The Patient Protection and Affordable Care Act is unconstitutional down to its very DNA. The Supreme Court can save itself and the country years of litigation by striking down the entire law when it issues its decision this summer.
Two key provisions in the health overhaul law are being challenged in current case — the individual mandate and mandatory Medicaid expansion.
The law requires virtually everyone in the country to have health insurance starting in 2014. This is the first time the federal government would require private citizens, under penalty of law, to spend their own money on a private product. While there are subsidies for some, the policies will cost an average family as much as $20,000 by the time the act is fully up and running.
Never before has the Commerce Clause of the Constitution been used to compel private citizens who simply want to mind their own business to spend their own money and compel them to engage in commerce.
A new ABC News/Washington Post poll found that two-thirds of Americans say the court should throw out the whole law or at least the individual mandate, showing the depth of public opposition.
The individual mandate should be struck down because it isn’t protected under the Commerce Clause.
The law also requires states to expand their Medicaid programs to cover families earning up to $30,000 a year. Lawyers for the 26 states that are challenging the law will tell the court during oral arguments this violates the Tenth Amendment’s protection of states’ rights.
Medicaid, a program designed to pay medical expenses for the poor, is the largest health program in the country. Its costs already are drying up spending on education, roads and public safety. Many states warn this huge Medicaid expansion could send them into bankruptcy.
The Medicaid mandate should be struck by the court as a violation of the Tenth Amendment.
The court could strike the whole law as unconstitutional since it does not contain a “severability” clause. Severability would have left the rest of the law in place if any one part is declared invalid. But most observers believe the more likely scenario is that the court would imply severability, possibly striking just the individual mandate but leaving most of the law standing.
Look for lines to form at courts across the country with future challenges.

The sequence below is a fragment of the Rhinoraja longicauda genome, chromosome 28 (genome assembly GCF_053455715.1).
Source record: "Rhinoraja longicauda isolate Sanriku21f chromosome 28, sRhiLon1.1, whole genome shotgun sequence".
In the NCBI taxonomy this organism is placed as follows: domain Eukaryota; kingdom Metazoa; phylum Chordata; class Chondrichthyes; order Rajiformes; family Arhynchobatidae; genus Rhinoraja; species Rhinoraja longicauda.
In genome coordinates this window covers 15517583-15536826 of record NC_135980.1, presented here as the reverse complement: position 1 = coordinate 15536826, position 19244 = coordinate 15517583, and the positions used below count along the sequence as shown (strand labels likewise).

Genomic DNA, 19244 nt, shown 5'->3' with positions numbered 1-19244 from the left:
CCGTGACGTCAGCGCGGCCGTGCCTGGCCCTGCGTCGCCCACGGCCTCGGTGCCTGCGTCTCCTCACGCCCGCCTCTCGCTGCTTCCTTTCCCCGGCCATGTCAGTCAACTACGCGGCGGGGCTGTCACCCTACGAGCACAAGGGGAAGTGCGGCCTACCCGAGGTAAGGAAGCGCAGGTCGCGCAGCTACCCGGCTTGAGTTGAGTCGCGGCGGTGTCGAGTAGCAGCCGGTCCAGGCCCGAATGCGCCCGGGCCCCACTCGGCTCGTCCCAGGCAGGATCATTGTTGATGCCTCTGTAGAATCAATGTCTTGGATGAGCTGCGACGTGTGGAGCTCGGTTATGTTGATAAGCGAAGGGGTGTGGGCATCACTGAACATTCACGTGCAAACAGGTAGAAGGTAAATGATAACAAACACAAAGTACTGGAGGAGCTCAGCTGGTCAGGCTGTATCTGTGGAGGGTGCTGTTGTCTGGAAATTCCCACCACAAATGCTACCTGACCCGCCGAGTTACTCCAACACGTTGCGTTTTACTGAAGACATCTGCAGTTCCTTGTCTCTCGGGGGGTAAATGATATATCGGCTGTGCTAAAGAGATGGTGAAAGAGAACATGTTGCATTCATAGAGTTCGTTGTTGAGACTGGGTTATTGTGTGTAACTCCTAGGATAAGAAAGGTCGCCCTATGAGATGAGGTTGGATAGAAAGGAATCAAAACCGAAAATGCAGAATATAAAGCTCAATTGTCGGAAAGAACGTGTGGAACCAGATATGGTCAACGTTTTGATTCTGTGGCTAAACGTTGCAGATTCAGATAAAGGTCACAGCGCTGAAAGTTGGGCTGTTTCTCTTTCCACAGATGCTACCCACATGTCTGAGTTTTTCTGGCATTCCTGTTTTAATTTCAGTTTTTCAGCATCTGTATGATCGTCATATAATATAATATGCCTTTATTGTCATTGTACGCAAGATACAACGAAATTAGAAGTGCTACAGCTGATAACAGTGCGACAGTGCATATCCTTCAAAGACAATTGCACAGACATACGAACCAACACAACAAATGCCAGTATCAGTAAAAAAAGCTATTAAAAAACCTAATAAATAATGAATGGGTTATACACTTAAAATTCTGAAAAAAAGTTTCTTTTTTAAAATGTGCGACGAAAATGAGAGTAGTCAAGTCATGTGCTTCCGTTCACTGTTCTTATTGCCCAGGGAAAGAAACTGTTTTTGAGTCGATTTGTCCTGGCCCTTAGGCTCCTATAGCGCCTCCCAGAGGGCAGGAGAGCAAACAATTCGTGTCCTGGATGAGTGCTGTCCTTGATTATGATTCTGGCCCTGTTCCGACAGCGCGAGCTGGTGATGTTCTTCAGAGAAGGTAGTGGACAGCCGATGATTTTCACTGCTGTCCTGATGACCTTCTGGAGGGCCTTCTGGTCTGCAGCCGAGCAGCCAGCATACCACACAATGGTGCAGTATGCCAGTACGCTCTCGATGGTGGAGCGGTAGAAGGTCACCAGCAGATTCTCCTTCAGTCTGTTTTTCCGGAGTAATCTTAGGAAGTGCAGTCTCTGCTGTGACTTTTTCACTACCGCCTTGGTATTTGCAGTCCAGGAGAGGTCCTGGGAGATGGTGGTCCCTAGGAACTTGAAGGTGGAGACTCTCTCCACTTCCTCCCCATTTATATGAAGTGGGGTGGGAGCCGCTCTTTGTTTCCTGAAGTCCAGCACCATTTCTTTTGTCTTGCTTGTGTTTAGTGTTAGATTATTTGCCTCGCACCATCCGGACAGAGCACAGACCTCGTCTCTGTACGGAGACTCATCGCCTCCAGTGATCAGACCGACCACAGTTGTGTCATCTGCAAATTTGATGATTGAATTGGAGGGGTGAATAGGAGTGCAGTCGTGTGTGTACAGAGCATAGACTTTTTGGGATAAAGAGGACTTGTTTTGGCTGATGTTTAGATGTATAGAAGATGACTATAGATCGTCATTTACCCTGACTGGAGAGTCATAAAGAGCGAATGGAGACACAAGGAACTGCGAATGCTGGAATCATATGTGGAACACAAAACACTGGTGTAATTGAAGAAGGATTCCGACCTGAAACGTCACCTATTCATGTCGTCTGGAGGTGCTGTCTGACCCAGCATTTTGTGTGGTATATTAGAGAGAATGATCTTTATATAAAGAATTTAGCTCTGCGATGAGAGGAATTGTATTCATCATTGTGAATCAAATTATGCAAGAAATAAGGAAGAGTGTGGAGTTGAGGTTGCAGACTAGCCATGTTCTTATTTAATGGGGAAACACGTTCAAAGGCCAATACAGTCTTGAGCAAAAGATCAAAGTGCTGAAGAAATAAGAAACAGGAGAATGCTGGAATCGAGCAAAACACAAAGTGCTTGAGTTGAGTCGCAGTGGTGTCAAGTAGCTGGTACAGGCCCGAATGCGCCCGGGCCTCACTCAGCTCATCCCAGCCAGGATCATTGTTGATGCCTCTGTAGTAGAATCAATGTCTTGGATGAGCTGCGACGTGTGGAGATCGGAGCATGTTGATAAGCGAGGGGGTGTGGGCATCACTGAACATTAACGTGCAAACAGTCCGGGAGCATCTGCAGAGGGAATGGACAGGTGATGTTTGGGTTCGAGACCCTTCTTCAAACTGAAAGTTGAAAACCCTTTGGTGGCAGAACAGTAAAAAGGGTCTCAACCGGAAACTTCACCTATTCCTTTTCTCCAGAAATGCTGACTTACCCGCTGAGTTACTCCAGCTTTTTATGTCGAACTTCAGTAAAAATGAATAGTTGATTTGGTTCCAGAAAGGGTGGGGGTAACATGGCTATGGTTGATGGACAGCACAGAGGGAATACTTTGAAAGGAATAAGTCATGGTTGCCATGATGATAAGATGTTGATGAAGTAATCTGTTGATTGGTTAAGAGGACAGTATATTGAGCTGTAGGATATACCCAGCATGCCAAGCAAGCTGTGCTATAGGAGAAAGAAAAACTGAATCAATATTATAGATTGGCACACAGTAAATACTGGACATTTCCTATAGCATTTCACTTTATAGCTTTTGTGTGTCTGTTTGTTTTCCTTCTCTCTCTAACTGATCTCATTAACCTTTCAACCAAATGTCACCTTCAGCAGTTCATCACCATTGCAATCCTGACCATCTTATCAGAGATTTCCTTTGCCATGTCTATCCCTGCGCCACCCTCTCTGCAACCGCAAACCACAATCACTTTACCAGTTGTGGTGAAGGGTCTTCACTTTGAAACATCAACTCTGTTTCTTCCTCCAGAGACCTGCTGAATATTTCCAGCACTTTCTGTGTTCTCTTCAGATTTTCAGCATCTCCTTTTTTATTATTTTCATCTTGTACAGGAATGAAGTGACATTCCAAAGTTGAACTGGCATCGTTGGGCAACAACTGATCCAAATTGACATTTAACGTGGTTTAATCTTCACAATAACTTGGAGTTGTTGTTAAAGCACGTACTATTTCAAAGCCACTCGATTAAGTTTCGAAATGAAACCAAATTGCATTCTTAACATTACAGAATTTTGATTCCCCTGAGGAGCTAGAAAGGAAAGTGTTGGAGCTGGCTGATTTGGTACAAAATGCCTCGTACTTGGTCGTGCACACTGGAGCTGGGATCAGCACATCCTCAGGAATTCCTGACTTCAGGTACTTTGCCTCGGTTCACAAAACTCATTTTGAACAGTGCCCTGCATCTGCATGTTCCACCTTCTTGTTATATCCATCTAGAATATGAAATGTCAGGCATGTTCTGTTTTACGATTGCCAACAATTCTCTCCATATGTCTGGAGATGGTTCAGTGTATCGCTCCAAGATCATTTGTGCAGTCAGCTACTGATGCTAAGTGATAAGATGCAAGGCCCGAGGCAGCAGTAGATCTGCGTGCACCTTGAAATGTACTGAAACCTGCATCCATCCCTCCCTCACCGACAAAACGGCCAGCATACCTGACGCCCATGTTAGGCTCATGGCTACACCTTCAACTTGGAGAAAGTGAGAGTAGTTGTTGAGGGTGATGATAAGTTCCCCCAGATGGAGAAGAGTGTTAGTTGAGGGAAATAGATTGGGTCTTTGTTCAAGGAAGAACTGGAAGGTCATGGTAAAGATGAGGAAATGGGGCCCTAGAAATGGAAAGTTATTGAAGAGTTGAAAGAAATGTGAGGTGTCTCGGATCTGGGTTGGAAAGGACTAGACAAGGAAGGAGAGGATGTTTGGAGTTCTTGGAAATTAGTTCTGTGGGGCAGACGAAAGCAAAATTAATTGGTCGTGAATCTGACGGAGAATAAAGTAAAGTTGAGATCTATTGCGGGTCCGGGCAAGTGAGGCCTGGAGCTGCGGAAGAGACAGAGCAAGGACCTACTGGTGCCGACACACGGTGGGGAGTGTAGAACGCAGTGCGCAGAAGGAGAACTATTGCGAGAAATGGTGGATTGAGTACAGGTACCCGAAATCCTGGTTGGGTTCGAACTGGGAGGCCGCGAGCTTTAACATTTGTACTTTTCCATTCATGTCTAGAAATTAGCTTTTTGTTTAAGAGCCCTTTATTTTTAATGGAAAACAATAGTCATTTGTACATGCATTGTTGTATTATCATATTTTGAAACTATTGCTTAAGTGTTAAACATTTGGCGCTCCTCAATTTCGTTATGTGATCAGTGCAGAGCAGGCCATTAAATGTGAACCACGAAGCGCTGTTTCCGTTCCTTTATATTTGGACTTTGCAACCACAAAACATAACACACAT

For example, the U.S. Conference of Catholic Bishops has warned it will sue to protect its First Amendment rights to religious liberty. The bishops say there is simply no way that Catholic hospitals, universities and charities can comply with an Obama administration mandate requiring them to provide insurance policies that cover sterilization, contraception and drugs that cause early abortions.
The bishops say this would force them “to violate their own teachings within their very own institutions.”
Separately, the Goldwater Institute in Arizona is suing over the Independent Payment Advisory Board, the board that gives unprecedented power to 15 unelected and unaccountable bureaucrats to make spending decisions for Medicare involving hundreds of billions of dollars. The Constitution, under Article I, grants that power only to the people’s elected representatives in Congress.
The list could go on — and does.
The Affordable Care Act bashes into the Constitution at every turn because it is fundamentally in conflict to the essential founding principles of this country — freedom and the sovereignty of states and citizens. It turns control over one-sixth of our economy to the federal government, ceding life and death decisions to the state.
The law is wrong for America, and the sooner the Supreme Court overturns it, the sooner we can get on the path to patient-centered reform that fits our economy — and our Constitution.
Posted on The Oregonian, March 23, 2012